The letters tell of their first months in a rough one-room house near Millbridge, followed by their time further north, near Coe Hill, where David had managed to buy some land with a “shanty” (I think we’d call it a shack, but it was better than their first so-called house) on it. And then eventually they are able to build a real log house, albeit a very simple and basic one.
The life they led! Anna writes about the loneliness so often: “We are so far away from a church and school, shop and post office,” she writes of their first home. “Here, if we see a man at a distance, we all run out and watch him as if he were a rarity, and the children say, ‘Oh, there’s a man.’ ” She is so happy when they move further north to their shanty, because there at least they have a neighbour family that she can see from her window. She is so grateful for letters from home – “write to me as soon as you can, as having letters is the principal event of my life just now” – and for anything to read that her family sends: “I miss the reading so much. I wish I had brought some books.”
In the early days especially, before they have a garden or any animals, food is scarce. (“We don’t get very fat,” she writes in one letter.) And then there were the Canadian winters. And the blackflies and mosquitoes. And the endless days of hard, hard labour, clearing the land, planting and tending crops and gardens, and feeding and tending to a large family (another baby was born a few years after their arrival) and often to others: there is a harrowing passage in which Anna describes helping a neighbour through a miscarriage while the poor woman’s husband held “the light for me to see to do what was necessary.” (She goes on to tell her mother: “So, you see I happen with some strange experiences. If anyone had told me I should have to do such a thing, I should have thought it impossible.”)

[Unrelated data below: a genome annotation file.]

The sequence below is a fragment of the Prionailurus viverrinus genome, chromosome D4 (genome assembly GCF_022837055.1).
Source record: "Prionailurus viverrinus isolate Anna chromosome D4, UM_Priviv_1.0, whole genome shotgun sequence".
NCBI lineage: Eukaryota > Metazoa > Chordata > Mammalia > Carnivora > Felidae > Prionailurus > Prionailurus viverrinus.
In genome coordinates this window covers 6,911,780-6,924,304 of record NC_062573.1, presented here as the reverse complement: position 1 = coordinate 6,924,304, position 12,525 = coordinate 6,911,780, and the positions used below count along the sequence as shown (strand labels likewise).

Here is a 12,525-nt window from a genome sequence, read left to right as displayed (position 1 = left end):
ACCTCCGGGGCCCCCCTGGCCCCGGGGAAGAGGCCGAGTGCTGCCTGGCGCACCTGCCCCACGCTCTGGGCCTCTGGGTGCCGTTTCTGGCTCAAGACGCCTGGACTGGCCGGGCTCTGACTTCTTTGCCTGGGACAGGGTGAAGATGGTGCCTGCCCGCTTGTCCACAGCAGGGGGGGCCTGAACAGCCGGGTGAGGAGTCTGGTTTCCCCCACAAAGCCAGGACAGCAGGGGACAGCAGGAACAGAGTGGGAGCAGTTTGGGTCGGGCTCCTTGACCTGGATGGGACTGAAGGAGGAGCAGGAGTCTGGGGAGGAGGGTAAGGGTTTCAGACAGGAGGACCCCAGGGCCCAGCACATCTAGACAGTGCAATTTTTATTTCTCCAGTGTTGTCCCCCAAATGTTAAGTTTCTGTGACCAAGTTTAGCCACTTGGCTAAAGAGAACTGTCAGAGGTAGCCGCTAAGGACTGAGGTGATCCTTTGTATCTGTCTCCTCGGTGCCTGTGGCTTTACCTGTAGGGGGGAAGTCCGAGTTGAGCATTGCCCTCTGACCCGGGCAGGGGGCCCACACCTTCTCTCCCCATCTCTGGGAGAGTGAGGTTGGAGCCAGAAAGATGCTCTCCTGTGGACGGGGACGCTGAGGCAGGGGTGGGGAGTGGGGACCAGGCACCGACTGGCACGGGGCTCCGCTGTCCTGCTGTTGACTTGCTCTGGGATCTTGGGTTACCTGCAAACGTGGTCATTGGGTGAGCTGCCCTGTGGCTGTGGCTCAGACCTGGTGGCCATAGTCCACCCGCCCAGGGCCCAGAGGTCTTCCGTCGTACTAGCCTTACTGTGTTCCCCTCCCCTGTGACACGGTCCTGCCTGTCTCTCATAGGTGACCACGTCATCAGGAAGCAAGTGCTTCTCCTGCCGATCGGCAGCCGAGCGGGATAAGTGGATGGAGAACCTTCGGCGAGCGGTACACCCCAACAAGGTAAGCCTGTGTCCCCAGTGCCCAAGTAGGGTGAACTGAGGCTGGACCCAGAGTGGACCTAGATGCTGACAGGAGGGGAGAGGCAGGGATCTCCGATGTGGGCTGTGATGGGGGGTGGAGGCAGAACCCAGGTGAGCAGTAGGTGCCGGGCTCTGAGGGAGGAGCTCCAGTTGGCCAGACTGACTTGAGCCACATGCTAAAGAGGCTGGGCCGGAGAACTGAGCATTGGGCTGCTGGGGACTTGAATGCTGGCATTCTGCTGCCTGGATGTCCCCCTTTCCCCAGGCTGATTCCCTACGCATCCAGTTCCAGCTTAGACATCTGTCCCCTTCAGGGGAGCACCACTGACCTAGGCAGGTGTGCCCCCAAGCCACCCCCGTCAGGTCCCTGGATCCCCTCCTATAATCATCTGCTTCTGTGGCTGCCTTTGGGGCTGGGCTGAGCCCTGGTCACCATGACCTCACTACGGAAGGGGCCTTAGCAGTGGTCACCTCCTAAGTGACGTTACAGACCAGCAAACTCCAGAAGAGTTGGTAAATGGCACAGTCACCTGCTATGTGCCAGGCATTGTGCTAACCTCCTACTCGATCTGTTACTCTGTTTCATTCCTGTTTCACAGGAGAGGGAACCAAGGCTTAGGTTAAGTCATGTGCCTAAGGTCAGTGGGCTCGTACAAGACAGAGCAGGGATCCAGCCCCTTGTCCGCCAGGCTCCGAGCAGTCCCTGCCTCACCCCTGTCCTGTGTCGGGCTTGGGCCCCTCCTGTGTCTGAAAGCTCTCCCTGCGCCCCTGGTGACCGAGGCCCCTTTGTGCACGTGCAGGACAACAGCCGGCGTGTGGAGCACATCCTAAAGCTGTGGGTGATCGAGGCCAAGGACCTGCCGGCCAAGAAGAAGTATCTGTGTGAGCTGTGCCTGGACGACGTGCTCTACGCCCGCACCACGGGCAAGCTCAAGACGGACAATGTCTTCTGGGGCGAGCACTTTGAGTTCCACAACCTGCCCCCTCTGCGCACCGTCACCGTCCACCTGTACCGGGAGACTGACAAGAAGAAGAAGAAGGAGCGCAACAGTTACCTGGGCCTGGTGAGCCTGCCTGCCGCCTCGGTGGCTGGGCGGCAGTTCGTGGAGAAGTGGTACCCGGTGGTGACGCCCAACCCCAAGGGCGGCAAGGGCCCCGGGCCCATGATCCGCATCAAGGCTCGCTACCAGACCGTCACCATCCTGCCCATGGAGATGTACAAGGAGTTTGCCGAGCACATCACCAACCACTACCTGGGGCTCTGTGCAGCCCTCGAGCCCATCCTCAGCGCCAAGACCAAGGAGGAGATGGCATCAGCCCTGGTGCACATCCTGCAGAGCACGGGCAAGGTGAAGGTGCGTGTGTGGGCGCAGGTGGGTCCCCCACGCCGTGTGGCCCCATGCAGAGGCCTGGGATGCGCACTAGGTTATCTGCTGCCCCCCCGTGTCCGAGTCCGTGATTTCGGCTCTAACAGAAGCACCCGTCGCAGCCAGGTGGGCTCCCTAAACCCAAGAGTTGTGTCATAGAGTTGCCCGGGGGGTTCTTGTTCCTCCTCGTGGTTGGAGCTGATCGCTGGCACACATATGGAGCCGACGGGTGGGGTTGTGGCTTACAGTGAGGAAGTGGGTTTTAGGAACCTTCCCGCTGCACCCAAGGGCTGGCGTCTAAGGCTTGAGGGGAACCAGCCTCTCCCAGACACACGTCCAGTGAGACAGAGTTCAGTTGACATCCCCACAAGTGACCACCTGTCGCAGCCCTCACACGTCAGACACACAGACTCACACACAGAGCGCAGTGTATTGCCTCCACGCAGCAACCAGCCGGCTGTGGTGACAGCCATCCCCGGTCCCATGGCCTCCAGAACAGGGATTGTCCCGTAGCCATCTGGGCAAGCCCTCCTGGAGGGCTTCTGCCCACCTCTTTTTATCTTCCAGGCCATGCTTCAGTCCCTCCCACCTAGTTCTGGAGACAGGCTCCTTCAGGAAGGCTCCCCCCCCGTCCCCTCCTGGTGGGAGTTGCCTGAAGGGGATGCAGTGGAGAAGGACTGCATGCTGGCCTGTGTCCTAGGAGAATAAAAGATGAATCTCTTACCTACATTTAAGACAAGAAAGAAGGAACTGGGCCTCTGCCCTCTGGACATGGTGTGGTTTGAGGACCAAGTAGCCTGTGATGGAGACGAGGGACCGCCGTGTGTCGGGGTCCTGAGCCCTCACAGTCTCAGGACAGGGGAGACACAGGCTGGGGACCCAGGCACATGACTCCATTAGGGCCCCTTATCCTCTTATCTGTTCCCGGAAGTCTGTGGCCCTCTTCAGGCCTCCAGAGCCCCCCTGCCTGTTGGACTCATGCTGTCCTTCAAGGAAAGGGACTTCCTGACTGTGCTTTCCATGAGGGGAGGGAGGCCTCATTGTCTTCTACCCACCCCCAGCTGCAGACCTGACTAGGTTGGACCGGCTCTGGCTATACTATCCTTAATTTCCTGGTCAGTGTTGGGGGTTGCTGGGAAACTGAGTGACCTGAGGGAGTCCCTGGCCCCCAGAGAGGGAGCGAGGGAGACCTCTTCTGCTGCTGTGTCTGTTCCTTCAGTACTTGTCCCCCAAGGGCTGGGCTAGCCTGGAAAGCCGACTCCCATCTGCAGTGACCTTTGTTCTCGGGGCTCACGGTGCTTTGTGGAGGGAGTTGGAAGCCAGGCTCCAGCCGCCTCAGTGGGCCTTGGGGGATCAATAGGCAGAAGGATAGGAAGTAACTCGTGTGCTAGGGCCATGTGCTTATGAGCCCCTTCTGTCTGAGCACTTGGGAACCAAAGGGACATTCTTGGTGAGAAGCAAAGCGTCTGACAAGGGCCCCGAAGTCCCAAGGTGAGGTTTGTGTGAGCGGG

But they manage, due no doubt in large part to Anna’s hard work, determination and good cheer. Their fields and garden grow well in those early years, and she even wins prizes for her vegetables at the Coe Hill Fair (which is still going strong, all these years later). They acquire a cow and later other animals. The children grow up healthy and strong (though entirely lacking a formal education). Anna makes some money for the family by teaching local girls to play the organ, and by sewing for other families. There are happy times like community Christmas “socials.”
And you can tell from the letters that Anna delights in discovering the landscape and customs of her new home – like the fact that it is “very fashionable” in Canadian households to have china cups and saucers of many different patterns. (That fashion continued for many years. If you grew up in Ontario in the 1960s and ’70s – like I did, at the Manse in Queensborough – you’ll recall that almost every household had a collection of china cups and saucers, no two alike, for serving tea when there was “company.” I never thought anything of it until I read that passage in the book.)
There is one section that I particularly liked, encapsulating in not many words the hardship, the beauty of the new land, and the echoes of home that mean so much. Anna writes about attending church, a four-and-a-half-mile walk: “It was a nice day, and I enjoyed the walk. The hills were not so bad to climb now that the snow is off them, and the birds singing, the wild flowers peeping, and the cowbells ringing, made it all pleasant. We got there just as they were commencing service. The usual congregation was there, not forgetting the babies and dogs, one of which decidedly disapproved of our singing and set up a doleful howl. The service was nice, the old familiar words in that strange out of the way place seemed like the voice of an old friend speaking.”
Afterward, they are invited to a neighbour’s home for midday dinner, and Anna reports on her discovery of a delicious new thing: “We had a famous dinner, to which I did ample justice, my walk having made me ravenous. Stewed chicken, mashed potatoes, and custard pie, i.e., custard flavoured with ess[ence] lemon on a short crust, on soup plates, and the whites beaten up and put on the top. You had better try it, it was very good.”
If anything could make a hard life in the backwoods of Hastings County just a little bit easier, I guess it would be lemon meringue pie.